Held on the most iconic course in the golfing world August National, The Masters is the first major of the year.
Unlike the other three majors, The Masters is played on the same course year in year out so you would think it would be one of the easiest majors of the season, but it is the total opposite. The Agusta national course is one of the most difficult courses to negotiate your way around with holes like the famous Amen Corner standing in your way.
Only the best of the best have a chance to get their hand on the famous green jacket.
Every player that lines up for the Masters has what it takes to win it, but only one man gets to don the Green Jacket each year. We saw Patrick Reed win his first major at the 2018 Masters, and that was after Sergio Garcia finally got the monkey off his back at Augusta in 2017.
The Masters has the smallest field of the four major championships. Officially, the Masters remains an invitation event, but there is a set of qualifying criteria that determine who is included in the field.
Golfers who qualify based solely on their performance in amateur tournaments must remain amateurs on the starting day of the tournament to be eligible to play.
The top 50 in the World Rankings as of April 1st of that year will automatically have an entry into The Masters.
Past Masters Champions
Past champions get an automatic invite each to play each year and here are some that are expected to take up the offer this April.
Ángel Cabrera, Fred Couples, Sergio García , Trevor Immelman, Zach Johnson, Bernhard Langer, Sandy Lyle, Phil Mickelson, Larry Mize, José María Olazábal, Patrick Reed, Charl Schwartzel, Adam Scott, Vijay Singh, Jordan Spieth, Bubba Watson, Mike Weir, Danny Willett, Tiger Woods, Ian Woosnam
Who qualifies for The Masters?
The Masters will be contested between 90-100 players which makes this the smallest major field. The only way to qualify for the Master to be ranked in the top 50 in the world on April 1st or be a previous winner where you will automatically get an entry each year and current US Open champions, Open champions and PGA champions are all eligible for 5 years after their win.
Players Championship winners are eligible for three years and current Olympic Gold Medalist are eligible for one year after their victory.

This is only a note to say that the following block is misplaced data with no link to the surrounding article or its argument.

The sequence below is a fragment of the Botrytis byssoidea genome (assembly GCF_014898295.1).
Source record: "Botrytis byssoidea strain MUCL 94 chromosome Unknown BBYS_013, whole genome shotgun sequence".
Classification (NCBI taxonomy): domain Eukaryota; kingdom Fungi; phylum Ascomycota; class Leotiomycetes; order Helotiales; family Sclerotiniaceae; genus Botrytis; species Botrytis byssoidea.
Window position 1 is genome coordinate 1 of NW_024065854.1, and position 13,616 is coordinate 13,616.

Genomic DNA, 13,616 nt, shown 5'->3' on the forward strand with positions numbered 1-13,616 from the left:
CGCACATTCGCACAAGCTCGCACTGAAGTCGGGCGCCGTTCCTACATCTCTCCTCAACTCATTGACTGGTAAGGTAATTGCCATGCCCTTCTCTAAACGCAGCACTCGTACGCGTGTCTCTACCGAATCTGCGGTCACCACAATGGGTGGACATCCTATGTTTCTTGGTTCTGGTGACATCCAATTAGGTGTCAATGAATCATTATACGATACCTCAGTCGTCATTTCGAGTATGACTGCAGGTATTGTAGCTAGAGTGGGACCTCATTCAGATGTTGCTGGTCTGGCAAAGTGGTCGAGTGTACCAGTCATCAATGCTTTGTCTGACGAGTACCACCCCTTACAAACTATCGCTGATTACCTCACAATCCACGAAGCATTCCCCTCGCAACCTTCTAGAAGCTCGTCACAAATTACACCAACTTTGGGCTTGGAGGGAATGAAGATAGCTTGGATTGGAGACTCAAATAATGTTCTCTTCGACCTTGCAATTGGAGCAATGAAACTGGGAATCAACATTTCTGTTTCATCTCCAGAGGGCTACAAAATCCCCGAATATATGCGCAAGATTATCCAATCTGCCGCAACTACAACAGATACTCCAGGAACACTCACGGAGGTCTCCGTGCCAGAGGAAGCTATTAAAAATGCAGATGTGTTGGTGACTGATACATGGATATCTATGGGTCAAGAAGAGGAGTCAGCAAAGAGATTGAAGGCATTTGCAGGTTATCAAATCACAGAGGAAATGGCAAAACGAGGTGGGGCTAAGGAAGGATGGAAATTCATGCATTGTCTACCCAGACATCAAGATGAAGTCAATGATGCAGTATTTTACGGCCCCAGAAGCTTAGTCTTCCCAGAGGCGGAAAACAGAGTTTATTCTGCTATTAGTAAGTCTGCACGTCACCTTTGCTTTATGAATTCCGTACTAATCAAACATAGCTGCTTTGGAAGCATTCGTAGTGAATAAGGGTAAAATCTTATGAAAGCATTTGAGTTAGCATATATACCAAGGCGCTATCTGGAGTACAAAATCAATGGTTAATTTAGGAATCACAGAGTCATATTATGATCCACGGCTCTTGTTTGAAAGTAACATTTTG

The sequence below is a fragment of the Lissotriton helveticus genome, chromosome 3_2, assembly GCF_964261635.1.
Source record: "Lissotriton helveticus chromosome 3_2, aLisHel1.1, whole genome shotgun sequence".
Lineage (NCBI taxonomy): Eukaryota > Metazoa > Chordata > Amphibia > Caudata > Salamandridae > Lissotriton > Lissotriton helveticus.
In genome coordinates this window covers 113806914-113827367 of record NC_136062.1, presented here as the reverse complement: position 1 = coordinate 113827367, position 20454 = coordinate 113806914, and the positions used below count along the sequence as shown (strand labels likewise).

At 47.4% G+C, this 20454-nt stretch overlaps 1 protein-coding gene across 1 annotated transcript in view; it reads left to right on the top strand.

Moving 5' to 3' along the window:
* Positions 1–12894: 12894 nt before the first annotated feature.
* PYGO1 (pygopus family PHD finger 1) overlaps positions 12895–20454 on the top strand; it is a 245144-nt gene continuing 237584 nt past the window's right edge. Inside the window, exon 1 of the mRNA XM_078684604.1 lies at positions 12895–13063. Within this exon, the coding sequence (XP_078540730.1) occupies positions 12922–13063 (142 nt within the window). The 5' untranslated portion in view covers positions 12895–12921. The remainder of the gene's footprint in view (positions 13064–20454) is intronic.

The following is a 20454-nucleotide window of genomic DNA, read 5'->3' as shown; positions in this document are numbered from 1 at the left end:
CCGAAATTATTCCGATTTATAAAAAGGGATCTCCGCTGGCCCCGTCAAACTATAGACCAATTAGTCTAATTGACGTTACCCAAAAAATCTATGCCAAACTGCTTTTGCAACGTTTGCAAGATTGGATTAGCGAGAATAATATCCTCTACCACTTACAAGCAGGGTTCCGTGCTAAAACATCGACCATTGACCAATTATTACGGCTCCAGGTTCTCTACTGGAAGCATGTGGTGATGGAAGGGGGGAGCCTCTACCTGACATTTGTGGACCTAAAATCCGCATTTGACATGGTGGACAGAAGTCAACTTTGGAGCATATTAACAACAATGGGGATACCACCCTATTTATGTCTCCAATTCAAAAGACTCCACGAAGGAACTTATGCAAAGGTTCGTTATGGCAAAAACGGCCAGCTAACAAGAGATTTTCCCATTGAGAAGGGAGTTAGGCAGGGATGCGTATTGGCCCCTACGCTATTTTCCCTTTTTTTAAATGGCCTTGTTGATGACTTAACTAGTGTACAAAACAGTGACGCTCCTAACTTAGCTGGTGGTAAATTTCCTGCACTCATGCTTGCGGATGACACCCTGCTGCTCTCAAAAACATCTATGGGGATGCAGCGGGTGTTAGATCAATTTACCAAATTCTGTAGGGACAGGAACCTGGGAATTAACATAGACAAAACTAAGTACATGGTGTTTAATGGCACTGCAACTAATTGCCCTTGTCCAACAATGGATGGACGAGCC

U.S Amateur champion and runner up, British Amateur champion, Asia-Paific Amateur champion, current U.S Mid-Amateur champion and current Latin America Amateur champion are all eligible for the Masters.
The First 12 players (including ties) in the previous years Masters are eligible along with the top 4 of the U.S Open, Open Championship and PGA Championship are also eligible.
Most Masters Win
Jack Nicklaus holds the record with six green jackets to his name, with the first coming back in 1963 with his last coming in 1986 when he was written off by everyone.
Tiger Woods and Arnold Palmer have four green jackets each, with Sam Snead, Gary Player, Nick Faldo Jimmy Demaret and Phil Mickelson all on three.
How the 2018 Masters Was Won
Jordon Spieth ended day 1 on top of the leader board after finishing on –6 after birding fiver consecutive holes, this was the third time in four years that the American finished day 1 on top of the leaderboard. Tony Finau and Matt Kuchar where his closest pursuers on –4. On his return to the Masters for the first time in three years, Tiger Woods finished 7 shots behind Spieth on +1.
At the end of day 2, the leaderboard has a totally different look to it with Patrick Reed shooting a round of 66 for finish day 2 at –9. Marc Leishman eagled the 15th to help his score get to –7 with Henrick Stenson two shots further back on –5. Jordon Speith who help the lead going into day 2 shot a 74 to drop to –4 overall alongside Rory McIlroy.
Patrick Reed picked up where he left off when shooting another solid 67 which included four birdies and two eagles to take him to –14. Mcllroy shot a fantastic 65 to claw himself to within 3 shots off Reed.
Jon Rahm and Rickie Fowler also shot rounds of 65 to be six and five shots off the lead. It was the first time in Masters history that 3 plays shot a 65 in the same round.
Patrick Reed shot a nervy 71 on the final day but it was enough to hold off the charge from Ricky Fowler and Jordon Speith who shot one of the best rounds of 64 you are likely to ever see. He was in with a shot of clawing Reed back in going to the last only for his drive to fail him on the last when his drive hit a tree which put end to his remarkable comeback.
The Main Players For 2019
- Rory Mcllroy 9/1
- Dustin Johnson 10/1
- Justin Rose 12/1
- Justin Thomas 12/1
- Tiger Woods 12/1
- Jordon Spieth 14/1
- Bryson Dechambeau 16/1
- Jon Rahm 16/1
- 18/1 bar
There are always a few things to take into account when picking your player for the Masters.
Defending champions have an awful record when coming back to defend their title. Tiger Woods, Jack Nicklaus and Nick Faldo are the only players to ever achieve this, Woods been the last when he won back to back titles in 2001 and 2002.
The design of Augusta lends itself to players that can draw the ball from right to left, so this gives right-handed golfers an advantage for the four days.
Big hitters have a big advantage also, they can use their big drives to attack the par 5s and nick that extra shot or two that might become curtail come the 18th on Sunday where I think we will see Bryson Dechambeau dawn the famous green jacket.